The odd but charming little BJDs by “Orange” of Orange Tea Dolls include a tiny (unnamed) 7cm BJD, then Violka, Olivka and in the future, a new (yet to be named) 1/6 girl. The artist is originally from Russia, but has lived in numerous countries and currently calls Germany home. At this time, Violka may be purchased as a limited edition in light blue or dark tan resin.
Q: What inspired you to make BJDs?
A: I always liked making all kind of creatures: human or fairy dolls out of paper, monsters out of wire and yarn, plush and clay animals… Then I’ve read an article about Volks dolls and fell in love with BJDs. Some time later I’ve realized that you can actually make these dolls yourself and so I decided to try. What I love about BJDs is their high level of customization: blank dolls might start by looking the same but will become so unique and different from each other thanks to their new owners. Seeing what others do is an inspiration, the variety of world and characters everyone creates. It’s also fun to bring new things from the real human world into the BJD world like fashion styles, body shapes, faces… I might find them in photos, paintings or traditional sculptures.
Q: How do you design your dolls?
A: I design them on my computer. The program I use is called Blender and it’s a free 3d program used for modeling, sculpting, animation and many other things. I use it for modeling my dolls. At first, of course, I make some sketches of the dolls, on paper with a pen that I’ll use for reference when modeling them. Some dolls suffer quite a lot of changes during the process though, and two designs become one or vice versa. Some dolls get to be printed (I send them to be printed to a company called Shapeways) and some are left unfinished and abandoned, poor things.
Q: Tell me a little about your first tiny 7.5cm doll.
A: That’s the first doll I made on my computer. By making her, I learned how to use the 3d program, how the printing process works and all the rest that goes with doll production. She was my first experiment.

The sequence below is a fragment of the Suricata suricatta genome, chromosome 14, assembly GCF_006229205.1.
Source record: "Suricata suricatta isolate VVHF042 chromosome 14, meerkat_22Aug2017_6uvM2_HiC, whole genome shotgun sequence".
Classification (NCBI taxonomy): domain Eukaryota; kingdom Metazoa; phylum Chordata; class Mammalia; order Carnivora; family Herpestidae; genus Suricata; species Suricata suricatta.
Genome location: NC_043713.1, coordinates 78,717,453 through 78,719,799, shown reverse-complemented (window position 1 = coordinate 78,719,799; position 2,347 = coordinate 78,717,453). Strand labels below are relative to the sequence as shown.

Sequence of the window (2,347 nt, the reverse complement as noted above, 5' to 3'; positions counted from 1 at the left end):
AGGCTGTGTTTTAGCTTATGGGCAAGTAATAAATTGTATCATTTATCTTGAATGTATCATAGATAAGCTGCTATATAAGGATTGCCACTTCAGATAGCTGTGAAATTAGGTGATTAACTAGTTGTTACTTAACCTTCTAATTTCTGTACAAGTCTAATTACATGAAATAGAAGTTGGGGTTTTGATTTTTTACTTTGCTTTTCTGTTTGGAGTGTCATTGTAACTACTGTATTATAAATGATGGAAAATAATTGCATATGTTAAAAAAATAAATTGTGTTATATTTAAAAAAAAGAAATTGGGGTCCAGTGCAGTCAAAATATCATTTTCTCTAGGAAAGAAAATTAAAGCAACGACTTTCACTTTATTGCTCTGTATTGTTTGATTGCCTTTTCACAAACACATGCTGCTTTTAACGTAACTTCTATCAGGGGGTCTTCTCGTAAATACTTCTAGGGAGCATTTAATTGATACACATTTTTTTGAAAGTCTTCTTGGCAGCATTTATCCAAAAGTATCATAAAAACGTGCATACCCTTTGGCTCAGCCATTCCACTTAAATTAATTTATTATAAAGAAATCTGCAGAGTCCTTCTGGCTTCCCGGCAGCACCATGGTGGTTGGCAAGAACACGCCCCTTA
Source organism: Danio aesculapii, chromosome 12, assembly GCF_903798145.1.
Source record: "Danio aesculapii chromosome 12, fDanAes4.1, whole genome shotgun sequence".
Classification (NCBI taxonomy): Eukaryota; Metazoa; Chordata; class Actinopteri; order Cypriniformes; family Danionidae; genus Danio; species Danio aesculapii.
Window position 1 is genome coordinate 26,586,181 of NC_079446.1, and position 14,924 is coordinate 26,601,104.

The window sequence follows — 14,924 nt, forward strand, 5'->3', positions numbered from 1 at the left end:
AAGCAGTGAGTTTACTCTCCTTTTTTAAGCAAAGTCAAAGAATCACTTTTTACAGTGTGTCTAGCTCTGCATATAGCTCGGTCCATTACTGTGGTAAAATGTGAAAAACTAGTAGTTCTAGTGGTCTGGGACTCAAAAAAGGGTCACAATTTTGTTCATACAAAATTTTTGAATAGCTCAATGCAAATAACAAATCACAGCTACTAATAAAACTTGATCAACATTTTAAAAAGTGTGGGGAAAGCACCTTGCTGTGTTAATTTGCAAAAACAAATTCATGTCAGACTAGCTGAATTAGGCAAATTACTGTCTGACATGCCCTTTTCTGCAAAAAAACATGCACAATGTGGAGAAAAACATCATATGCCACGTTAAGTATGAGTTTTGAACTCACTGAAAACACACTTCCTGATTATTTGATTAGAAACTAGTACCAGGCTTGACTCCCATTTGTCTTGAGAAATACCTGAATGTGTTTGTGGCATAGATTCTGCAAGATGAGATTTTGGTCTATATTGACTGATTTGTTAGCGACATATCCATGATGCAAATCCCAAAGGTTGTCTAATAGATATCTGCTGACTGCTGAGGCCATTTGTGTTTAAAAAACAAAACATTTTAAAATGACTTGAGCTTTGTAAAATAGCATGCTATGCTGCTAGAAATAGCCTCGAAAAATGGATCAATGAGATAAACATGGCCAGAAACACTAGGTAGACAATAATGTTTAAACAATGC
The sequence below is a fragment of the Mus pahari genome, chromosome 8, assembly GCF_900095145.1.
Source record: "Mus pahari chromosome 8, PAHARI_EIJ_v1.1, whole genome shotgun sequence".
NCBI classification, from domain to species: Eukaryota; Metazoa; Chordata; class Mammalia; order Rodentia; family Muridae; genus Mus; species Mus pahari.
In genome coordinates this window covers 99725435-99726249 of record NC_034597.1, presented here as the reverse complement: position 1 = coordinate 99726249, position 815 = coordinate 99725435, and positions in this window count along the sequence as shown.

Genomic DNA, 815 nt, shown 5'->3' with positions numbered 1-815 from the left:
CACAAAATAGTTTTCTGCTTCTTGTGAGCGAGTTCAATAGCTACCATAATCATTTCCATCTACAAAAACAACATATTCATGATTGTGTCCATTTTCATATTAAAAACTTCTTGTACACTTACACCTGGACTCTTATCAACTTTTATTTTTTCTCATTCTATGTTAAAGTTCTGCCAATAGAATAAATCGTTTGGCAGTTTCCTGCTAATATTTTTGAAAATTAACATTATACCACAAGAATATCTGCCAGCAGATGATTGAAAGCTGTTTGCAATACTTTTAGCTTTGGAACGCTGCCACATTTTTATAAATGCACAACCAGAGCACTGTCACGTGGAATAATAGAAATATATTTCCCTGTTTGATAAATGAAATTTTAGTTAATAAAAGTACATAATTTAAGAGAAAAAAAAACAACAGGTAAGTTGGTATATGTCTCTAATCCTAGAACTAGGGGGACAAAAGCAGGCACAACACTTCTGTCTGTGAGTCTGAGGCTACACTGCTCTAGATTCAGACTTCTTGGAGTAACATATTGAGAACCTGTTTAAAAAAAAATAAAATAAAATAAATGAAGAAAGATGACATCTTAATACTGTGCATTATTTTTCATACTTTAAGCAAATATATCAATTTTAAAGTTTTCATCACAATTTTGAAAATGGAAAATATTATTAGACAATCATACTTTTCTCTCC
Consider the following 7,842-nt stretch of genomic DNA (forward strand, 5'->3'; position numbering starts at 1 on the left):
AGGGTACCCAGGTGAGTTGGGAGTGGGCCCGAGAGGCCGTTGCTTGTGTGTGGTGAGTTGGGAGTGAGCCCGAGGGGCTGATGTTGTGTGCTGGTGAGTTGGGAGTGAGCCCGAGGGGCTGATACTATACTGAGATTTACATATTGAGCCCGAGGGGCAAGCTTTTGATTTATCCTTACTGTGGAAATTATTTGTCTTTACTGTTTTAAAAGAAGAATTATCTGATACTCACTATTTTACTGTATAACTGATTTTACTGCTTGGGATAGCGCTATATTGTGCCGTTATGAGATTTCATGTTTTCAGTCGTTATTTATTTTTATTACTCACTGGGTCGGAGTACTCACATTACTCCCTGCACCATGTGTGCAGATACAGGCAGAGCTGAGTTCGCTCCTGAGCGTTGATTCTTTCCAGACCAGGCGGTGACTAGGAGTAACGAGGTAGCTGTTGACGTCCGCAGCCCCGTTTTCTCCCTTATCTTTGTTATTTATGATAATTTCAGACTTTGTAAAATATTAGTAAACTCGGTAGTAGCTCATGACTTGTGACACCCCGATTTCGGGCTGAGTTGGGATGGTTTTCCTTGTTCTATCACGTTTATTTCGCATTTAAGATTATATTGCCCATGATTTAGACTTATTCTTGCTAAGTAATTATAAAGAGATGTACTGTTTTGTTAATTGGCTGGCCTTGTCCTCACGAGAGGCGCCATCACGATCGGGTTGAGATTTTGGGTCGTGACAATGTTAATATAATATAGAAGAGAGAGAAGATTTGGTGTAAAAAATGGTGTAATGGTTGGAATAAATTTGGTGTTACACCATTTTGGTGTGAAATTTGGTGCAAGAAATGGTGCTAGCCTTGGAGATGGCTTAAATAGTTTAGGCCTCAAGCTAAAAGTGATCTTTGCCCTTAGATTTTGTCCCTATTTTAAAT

Q: Do you cast your own dolls?
A: No, I don’t cast them myself. I did some casting ages ago but it’s too much work, and I wouldn’t recommend doing it in your kitchen! So, the dolls I sell are cast in a professional factory. They do a great job, and it leaves me with extra time for my dolly projects.
Q: You released Violka next. What was your inspiration for her?
A: When flipping through my sketchbook, I stumbled on an old drawing that I liked and decided to make her into a doll. I don’t really remember if there was a special reason or an inspiration for her, I just liked the shape, and now that I think of it, I do have lots of doodles and sketches of her or someone liked her. So, I guess it was only natural to make her a doll. This way she grew into our third dimensional world and is very happy about it. I still draw new shapes that might be new dolls someday.
Q: I notice that your dolls keep getting bigger with each release! Is there a specific reason for that?
A: The reason is quite mundane: it’s cheaper to print smaller dolls. As my first try, I made something super small, smaller than that and the printer wouldn’t be able to print the details! I’d love to make an MSD doll someday, but for now I guess they’ll stay around 30cm. It’s a comfortable size, there’re tons of props and clothes for it and it’s still small enough not to invade my entire flat.
Q: Your most recent doll is Olivka. How did she come about?
A: She’s a bit of a mix of two dolls: I wanted to make a doll that resembled a greek sculpture but on a smaller scale and with joints, and a fat/full bodied doll. They both suffered a metamorphosis along the way and became one doll, not very close to the original idea maybe but I liked her nevertheless (and of course, I made her head a bit larger than it had to be because I love dolls with huge heads!).
Q: Can you tell me a little about the patterns you make that are featured on your blog?
A: My dolls, especially Violka with her wide hips, are quite hard to dress, so I make them (or try to) the clothes myself. I upload the patterns of the successful attempts to my website so my customers can use them for their own dolls. I hope they find those patterns useful. (Violka can wear pukipuki tops and wide skirts and probably can fit well in 1/4 shorts, and Olivka can share some clothes with Yo-SD and Blythe.)
There’s a funny video on Youtube by Anne Pecaro of all the clothes she did for her girl before she even arrived using my patterns! (LINK to video)
Q: Are you working on another doll at this time?
A: Oh, yes, I have a new doll! She’s still just white plastic, but I’d love to have her in resin and as soon as possible! She comes from a tiny silly doodle but also is very much inspired by the rockabilly and vintage pin up styles. She’s curvy, measures 26cm and is quite a character.
Photos above from top: First tiny doll, Violka in dark tan resin and unpainted Olivka.
Orange Tea Dolls
Clothing from custom patterns: